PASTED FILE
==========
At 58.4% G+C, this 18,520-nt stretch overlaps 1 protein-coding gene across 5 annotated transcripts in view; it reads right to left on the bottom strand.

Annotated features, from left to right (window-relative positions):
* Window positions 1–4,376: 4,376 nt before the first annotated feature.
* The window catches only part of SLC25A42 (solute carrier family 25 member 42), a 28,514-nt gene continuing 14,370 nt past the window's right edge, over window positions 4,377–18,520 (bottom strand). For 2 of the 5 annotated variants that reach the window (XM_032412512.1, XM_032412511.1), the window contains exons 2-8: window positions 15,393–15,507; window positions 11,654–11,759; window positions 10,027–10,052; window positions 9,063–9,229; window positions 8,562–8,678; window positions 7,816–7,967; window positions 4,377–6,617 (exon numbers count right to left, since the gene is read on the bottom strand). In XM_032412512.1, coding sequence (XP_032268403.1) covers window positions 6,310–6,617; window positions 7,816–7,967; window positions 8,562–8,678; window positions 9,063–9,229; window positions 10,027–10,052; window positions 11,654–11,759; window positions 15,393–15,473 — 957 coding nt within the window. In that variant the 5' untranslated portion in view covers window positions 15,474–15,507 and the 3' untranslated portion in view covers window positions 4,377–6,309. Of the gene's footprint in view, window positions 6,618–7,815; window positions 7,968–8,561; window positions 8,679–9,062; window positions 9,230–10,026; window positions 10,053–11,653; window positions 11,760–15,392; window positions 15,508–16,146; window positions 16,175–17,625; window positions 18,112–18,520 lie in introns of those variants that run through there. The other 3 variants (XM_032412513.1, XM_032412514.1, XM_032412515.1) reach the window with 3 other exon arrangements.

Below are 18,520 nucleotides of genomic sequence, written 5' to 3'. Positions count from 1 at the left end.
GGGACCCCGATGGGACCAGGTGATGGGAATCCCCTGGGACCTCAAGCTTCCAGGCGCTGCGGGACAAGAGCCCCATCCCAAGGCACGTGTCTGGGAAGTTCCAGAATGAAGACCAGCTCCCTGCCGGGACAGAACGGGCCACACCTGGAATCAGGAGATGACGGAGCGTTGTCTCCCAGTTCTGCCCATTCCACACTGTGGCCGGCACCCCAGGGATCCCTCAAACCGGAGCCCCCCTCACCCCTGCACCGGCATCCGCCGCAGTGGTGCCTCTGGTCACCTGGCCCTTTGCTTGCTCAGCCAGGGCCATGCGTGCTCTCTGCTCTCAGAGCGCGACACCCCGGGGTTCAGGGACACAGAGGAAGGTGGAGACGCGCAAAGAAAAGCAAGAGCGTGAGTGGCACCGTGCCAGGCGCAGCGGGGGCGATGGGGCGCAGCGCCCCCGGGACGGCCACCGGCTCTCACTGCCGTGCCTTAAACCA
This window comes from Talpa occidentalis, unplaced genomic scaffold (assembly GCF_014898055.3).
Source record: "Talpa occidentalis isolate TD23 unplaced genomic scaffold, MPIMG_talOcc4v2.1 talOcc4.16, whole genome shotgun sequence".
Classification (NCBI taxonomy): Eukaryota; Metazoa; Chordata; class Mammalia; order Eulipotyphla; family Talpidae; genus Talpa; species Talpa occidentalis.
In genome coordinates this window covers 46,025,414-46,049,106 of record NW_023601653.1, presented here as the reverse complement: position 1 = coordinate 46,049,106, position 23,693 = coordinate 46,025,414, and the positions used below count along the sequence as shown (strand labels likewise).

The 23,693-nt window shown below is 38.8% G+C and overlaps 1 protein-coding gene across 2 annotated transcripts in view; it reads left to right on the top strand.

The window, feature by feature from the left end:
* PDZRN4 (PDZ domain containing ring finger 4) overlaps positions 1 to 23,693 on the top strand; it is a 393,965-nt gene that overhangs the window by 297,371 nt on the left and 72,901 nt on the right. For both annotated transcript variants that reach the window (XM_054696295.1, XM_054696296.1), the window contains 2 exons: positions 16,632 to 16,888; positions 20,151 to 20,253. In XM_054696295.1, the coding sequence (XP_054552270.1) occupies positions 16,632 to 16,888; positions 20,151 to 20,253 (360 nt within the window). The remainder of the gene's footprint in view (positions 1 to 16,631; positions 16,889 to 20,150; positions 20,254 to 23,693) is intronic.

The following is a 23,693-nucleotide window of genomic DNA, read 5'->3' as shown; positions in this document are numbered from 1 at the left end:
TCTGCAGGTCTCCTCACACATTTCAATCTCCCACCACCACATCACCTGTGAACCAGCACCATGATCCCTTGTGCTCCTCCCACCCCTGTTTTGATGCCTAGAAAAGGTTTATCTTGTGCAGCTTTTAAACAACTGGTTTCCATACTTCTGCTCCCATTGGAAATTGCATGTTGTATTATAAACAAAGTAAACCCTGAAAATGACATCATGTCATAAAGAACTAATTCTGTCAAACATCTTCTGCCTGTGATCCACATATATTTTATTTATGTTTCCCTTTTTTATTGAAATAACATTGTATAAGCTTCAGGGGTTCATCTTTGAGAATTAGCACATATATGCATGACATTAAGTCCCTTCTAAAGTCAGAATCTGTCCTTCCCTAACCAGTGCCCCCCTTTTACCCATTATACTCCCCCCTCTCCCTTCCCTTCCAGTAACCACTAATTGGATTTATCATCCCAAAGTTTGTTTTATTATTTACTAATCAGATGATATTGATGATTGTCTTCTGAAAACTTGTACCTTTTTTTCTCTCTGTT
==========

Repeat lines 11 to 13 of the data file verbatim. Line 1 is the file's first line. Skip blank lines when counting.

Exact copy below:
The 23,693-nt window shown below is 38.8% G+C and overlaps 1 protein-coding gene across 2 annotated transcripts in view; it reads left to right on the top strand.

The window, feature by feature from the left end:
* PDZRN4 (PDZ domain containing ring finger 4) overlaps positions 1 to 23,693 on the top strand; it is a 393,965-nt gene that overhangs the window by 297,371 nt on the left and 72,901 nt on the right. For both annotated transcript variants that reach the window (XM_054696295.1, XM_054696296.1), the window contains 2 exons: positions 16,632 to 16,888; positions 20,151 to 20,253. In XM_054696295.1, the coding sequence (XP_054552270.1) occupies positions 16,632 to 16,888; positions 20,151 to 20,253 (360 nt within the window). The remainder of the gene's footprint in view (positions 1 to 16,631; positions 16,889 to 20,150; positions 20,254 to 23,693) is intronic.